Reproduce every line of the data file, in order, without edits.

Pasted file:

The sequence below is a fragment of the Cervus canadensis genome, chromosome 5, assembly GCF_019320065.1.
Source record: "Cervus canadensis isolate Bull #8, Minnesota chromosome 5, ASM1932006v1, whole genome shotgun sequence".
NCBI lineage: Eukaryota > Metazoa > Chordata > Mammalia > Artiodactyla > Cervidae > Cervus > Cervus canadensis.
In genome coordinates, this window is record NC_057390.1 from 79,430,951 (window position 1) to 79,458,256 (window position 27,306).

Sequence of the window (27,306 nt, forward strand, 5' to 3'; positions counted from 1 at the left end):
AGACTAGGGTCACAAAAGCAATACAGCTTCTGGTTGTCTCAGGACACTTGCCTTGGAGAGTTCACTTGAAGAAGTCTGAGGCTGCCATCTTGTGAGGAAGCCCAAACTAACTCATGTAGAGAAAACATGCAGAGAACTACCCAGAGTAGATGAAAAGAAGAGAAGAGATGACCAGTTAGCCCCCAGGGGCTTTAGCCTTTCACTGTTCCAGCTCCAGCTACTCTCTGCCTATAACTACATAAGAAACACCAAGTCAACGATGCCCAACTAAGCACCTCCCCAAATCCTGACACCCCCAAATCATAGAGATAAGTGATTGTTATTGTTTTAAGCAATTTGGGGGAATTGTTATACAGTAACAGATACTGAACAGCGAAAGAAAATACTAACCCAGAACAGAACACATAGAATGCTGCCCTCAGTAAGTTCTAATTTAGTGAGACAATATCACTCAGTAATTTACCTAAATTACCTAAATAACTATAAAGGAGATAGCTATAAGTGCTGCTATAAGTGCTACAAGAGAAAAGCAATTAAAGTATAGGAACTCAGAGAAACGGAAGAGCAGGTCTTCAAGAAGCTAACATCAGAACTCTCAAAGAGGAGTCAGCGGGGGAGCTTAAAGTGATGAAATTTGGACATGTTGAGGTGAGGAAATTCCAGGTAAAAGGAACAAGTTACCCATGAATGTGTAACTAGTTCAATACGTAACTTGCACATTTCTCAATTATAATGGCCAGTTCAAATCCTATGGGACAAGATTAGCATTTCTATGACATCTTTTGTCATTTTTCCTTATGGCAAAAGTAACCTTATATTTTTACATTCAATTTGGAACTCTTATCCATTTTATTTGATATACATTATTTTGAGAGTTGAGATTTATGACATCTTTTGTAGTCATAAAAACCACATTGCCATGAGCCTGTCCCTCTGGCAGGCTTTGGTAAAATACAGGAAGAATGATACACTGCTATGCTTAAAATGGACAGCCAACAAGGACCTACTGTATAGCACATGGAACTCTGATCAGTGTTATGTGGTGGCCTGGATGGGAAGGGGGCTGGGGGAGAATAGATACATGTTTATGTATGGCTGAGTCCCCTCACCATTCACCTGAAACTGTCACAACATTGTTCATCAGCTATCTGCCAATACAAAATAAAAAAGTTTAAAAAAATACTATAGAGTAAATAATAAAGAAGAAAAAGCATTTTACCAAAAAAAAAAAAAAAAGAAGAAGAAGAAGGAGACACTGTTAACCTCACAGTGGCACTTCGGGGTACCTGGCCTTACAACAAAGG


The sequence below is a fragment of the Cervus canadensis genome, chromosome 5, assembly GCF_019320065.1.
Source record: "Cervus canadensis isolate Bull #8, Minnesota chromosome 5, ASM1932006v1, whole genome shotgun sequence".
NCBI lineage: Eukaryota > Metazoa > Chordata > Mammalia > Artiodactyla > Cervidae > Cervus > Cervus canadensis.
In genome coordinates, this window is record NC_057390.1 from 79,430,951 (window position 1) to 79,458,256 (window position 27,306).

Sequence of the window (27,306 nt, forward strand, 5' to 3'; positions counted from 1 at the left end):
AGACTAGGGTCACAAAAGCAATACAGCTTCTGGTTGTCTCAGGACACTTGCCTTGGAGAGTTCACTTGAAGAAGTCTGAGGCTGCCATCTTGTGAGGAAGCCCAAACTAACTCATGTAGAGAAAACATGCAGAGAACTACCCAGAGTAGATGAAAAGAAGAGAAGAGATGACCAGTTAGCCCCCAGGGGCTTTAGCCTTTCACTGTTCCAGCTCCAGCTACTCTCTGCCTATAACTACATAAGAAACACCAAGTCAACGATGCCCAACTAAGCACCTCCCCAAATCCTGACACCCCCAAATCATAGAGATAAGTGATTGTTATTGTTTTAAGCAATTTGGGGGAATTGTTATACAGTAACAGATACTGAACAGCGAAAGAAAATACTAACCCAGAACAGAACACATAGAATGCTGCCCTCAGTAAGTTCTAATTTAGTGAGACAATATCACTCAGTAATTTACCTAAATTACCTAAATAACTATAAAGGAGATAGCTATAAGTGCTGCTATAAGTGCTACAAGAGAAAAGCAATTAAAGTATAGGAACTCAGAGAAACGGAAGAGCAGGTCTTCAAGAAGCTAACATCAGAACTCTCAAAGAGGAGTCAGCGGGGGAGCTTAAAGTGATGAAATTTGGACATGTTGAGGTGAGGAAATTCCAGGTAAAAGGAACAAGTTACCCATGAATGTGTAACTAGTTCAATACGTAACTTGCACATTTCTCAATTATAATGGCCAGTTCAAATCCTATGGGACAAGATTAGCATTTCTATGACATCTTTTGTCATTTTTCCTTATGGCAAAAGTAACCTTATATTTTTACATTCAATTTGGAACTCTTATCCATTTTATTTGATATACATTATTTTGAGAGTTGAGATTTATGACATCTTTTGTAGTCATAAAAACCACATTGCCATGAGCCTGTCCCTCTGGCAGGCTTTGGTAAAATACAGGAAGAATGATACACTGCTATGCTTAAAATGGACAGCCAACAAGGACCTACTGTATAGCACATGGAACTCTGATCAGTGTTATGTGGTGGCCTGGATGGGAAGGGGGCTGGGGGAGAATAGATACATGTTTATGTATGGCTGAGTCCCCTCACCATTCACCTGAAACTGTCACAACATTGTTCATCAGCTATCTGCCAATACAAAATAAAAAAGTTTAAAAAAATACTATAGAGTAAATAATAAAGAAGAAAAAGCATTTTACCAAAAAAAAAAAAAAAAGAAGAAGAAGAAGGAGACACTGTTAACCTCACAGTGGCACTTCGGGGTACCTGGCCTTACAACAAAGG